Kombucha is fermented tea with a unique acidic, effervescent flavor. It’s become increasingly popular, and can be found at most major grocery stores. Start slowly when you first try drinking it, and notice how your body reacts. Eating or drinking a lot of any fermented item can cause mild gas or bloating. There are lots of flavors available, so shop around, or look for local breweries and tasting rooms.
Start off drinking small amounts of kombucha. It’s best to start slow whenever you add something new to your diet, especially fermented items. Start with a few sips to get used to the flavor. The first few times you drink kombucha, stick to 3 or 4 fluid ounces (89 or 118 mL) or less 2 to 3 times per day.
- Kombucha changes your microbiome, or gut bacteria. Drinking a large amount without easing yourself into it can cause an upset stomach.
Note any unusual side effects, such as bloating or gas. Some people experience mild, temporary stomach upset, nausea, or changes in bowel movements. Serious side effects, such as allergic reactions, are rare.
- Signs of an allergic reaction include rash, swelling of the hands or face, trouble breathing, and an itchy sensation in the mouth or throat. Seek medical attention if you experience symptoms of a food allergy.
- If you get an upset stomach, drinking water may help you feel better. If you want to keep drinking kombucha, limit your daily intake to 4 fluid ounces (120 mL) and drink a full glass of water after consuming kombucha.
Drink up to 12 fluid ounces (350 mL) of kombucha per day. The U.S. American Nutrition Association advises limiting consumption to 4 fluid ounces (120 mL) at a time up to 3 times per day. Drinking any more than that doesn’t offer any extra health benefits. Other authoritative agencies suggest capping daily consumption at 4 fluid ounces (120 mL), so start from there and see how it affects you.
- Kombucha is generally considered safe for healthy people to drink. Just keep in mind consuming too much kombucha or other fermented products can lead to undesired side effects, such as mild gas or bloating.
Make claims of health benefits with a grain of salt. Fans of kombucha argue that it can help treat medical conditions ranging from high blood pressure to cancer. However, there’s not much evidence for most of the health benefits attributed to kombucha. If it makes you feel good, drink it, but try not to think of it as a cure-all.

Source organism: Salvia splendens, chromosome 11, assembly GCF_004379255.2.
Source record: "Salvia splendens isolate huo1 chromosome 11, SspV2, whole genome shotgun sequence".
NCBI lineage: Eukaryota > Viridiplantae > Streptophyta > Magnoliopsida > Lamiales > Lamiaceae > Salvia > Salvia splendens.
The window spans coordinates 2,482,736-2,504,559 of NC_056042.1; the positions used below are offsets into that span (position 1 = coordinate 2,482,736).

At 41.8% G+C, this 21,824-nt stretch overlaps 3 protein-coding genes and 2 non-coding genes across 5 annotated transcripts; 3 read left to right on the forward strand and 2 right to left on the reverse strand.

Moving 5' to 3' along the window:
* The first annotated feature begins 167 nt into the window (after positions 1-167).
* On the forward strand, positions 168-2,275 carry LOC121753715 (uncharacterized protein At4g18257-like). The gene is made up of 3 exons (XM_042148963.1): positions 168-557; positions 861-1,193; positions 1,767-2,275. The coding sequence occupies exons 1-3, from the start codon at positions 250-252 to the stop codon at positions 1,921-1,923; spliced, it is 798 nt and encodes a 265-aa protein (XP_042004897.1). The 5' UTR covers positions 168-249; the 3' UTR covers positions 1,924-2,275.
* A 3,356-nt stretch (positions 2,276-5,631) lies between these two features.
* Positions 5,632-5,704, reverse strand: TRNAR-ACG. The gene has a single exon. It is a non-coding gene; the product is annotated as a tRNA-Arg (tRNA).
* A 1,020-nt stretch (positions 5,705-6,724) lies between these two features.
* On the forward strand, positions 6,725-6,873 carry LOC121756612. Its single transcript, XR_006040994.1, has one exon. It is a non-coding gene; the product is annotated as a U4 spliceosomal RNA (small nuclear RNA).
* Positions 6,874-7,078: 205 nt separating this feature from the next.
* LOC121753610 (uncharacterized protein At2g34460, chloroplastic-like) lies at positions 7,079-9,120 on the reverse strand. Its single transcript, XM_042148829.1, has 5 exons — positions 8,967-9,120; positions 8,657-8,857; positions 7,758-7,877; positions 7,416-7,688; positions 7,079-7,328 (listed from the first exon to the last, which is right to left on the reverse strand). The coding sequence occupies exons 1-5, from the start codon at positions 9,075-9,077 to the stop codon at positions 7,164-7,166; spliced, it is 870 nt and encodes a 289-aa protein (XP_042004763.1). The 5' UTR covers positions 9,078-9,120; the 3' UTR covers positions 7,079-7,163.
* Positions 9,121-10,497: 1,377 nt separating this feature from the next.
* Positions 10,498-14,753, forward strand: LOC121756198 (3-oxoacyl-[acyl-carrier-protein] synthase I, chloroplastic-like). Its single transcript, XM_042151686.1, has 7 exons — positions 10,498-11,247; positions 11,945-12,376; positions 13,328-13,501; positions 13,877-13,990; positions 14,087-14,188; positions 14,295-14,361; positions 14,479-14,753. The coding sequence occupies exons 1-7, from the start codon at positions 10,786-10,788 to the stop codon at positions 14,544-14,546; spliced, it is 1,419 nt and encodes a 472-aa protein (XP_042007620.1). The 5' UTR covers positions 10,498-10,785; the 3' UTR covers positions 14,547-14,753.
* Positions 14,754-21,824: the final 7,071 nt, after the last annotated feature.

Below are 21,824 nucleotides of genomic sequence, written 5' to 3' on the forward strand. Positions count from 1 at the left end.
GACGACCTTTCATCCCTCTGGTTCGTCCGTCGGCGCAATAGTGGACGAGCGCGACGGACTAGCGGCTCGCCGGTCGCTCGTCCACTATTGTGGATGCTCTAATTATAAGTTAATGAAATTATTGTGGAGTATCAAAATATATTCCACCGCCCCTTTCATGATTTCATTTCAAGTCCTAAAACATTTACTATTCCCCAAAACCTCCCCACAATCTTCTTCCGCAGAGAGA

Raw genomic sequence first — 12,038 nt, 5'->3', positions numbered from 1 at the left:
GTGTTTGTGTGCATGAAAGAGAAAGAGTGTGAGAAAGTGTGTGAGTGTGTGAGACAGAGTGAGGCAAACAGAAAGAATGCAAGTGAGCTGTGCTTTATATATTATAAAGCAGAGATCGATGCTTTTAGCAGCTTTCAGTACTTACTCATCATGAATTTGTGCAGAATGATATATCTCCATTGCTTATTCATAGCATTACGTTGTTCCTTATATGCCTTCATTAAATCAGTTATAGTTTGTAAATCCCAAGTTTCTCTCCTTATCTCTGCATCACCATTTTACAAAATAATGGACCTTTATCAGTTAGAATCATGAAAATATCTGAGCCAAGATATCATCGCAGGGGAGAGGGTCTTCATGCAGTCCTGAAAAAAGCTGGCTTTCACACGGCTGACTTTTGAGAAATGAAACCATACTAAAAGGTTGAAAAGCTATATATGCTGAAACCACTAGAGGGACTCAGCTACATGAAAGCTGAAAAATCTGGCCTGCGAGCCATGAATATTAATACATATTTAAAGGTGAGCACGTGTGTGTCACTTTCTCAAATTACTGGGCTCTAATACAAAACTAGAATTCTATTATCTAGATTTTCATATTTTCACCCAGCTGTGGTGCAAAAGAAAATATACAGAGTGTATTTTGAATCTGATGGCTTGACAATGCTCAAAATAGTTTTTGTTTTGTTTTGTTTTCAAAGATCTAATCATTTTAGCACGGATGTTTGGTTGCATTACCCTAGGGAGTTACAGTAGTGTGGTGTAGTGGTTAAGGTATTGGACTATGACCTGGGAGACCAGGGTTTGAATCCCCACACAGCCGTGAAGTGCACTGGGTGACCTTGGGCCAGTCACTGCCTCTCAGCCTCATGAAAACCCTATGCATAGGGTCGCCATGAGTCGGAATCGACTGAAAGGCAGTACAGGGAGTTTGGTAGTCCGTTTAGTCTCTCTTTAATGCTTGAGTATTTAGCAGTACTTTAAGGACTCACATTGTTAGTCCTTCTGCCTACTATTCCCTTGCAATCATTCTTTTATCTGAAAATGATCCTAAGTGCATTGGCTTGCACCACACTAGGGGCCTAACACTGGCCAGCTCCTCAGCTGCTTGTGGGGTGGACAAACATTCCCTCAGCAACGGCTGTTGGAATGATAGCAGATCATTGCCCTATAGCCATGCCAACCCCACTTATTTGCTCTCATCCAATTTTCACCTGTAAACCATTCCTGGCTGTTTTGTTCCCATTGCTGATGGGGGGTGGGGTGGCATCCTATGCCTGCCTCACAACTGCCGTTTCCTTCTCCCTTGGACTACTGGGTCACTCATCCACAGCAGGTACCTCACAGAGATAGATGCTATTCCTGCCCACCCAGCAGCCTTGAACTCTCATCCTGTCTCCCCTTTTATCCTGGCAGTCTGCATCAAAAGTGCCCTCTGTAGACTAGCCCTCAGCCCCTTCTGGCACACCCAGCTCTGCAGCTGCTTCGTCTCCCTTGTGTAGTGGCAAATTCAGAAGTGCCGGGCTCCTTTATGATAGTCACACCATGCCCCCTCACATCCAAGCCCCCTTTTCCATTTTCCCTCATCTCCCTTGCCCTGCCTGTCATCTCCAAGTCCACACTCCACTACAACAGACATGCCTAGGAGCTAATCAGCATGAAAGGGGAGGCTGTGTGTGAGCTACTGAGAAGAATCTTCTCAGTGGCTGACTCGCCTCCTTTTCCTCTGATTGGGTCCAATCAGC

- There is evidence that the healthy bacteria found in kombucha and other fermented products are good for the digestive system. It also may contain small amounts of beneficial nutrients and antioxidants.
Try tasting different flavors of kombucha. Kombucha comes in a variety of flavors, such as ginger, lemon, mango, raspberry, and strawberry. Buy bottles of different flavors at your local grocery or health food store, and see which ones you like best.
- You could also look online for nearby kombucha taprooms or tasting rooms. If there’s one nearby, you can order flights of assorted kombuchas, and talk to brewers about their techniques and flavoring agents.
Go for glass-brewed kombucha with natural ingredients. Check the label, and make sure it notes the kombucha was brewed in glass. Read the ingredients, which should list tea, water, sugar, and culture, along with natural flavorings, such as ginger or citrus. Finally, unless you have a weakened immune system or are pregnant, choose unpasteurized kombucha.
- Pasteurization kills the good bacteria along with the bad. Since kombucha is acidic, it’s safe to drink unpasteurized. Note that pasteurized products are the safest choice if you have a weakened immune system or are pregnant.
- Brewing kombucha in plastic or steel can cause leeching, so products brewed and stored in glass are the best choice. Dark glass is also preferable to clear glass. Dark glass helps filter light, which can damage probiotic bacteria.
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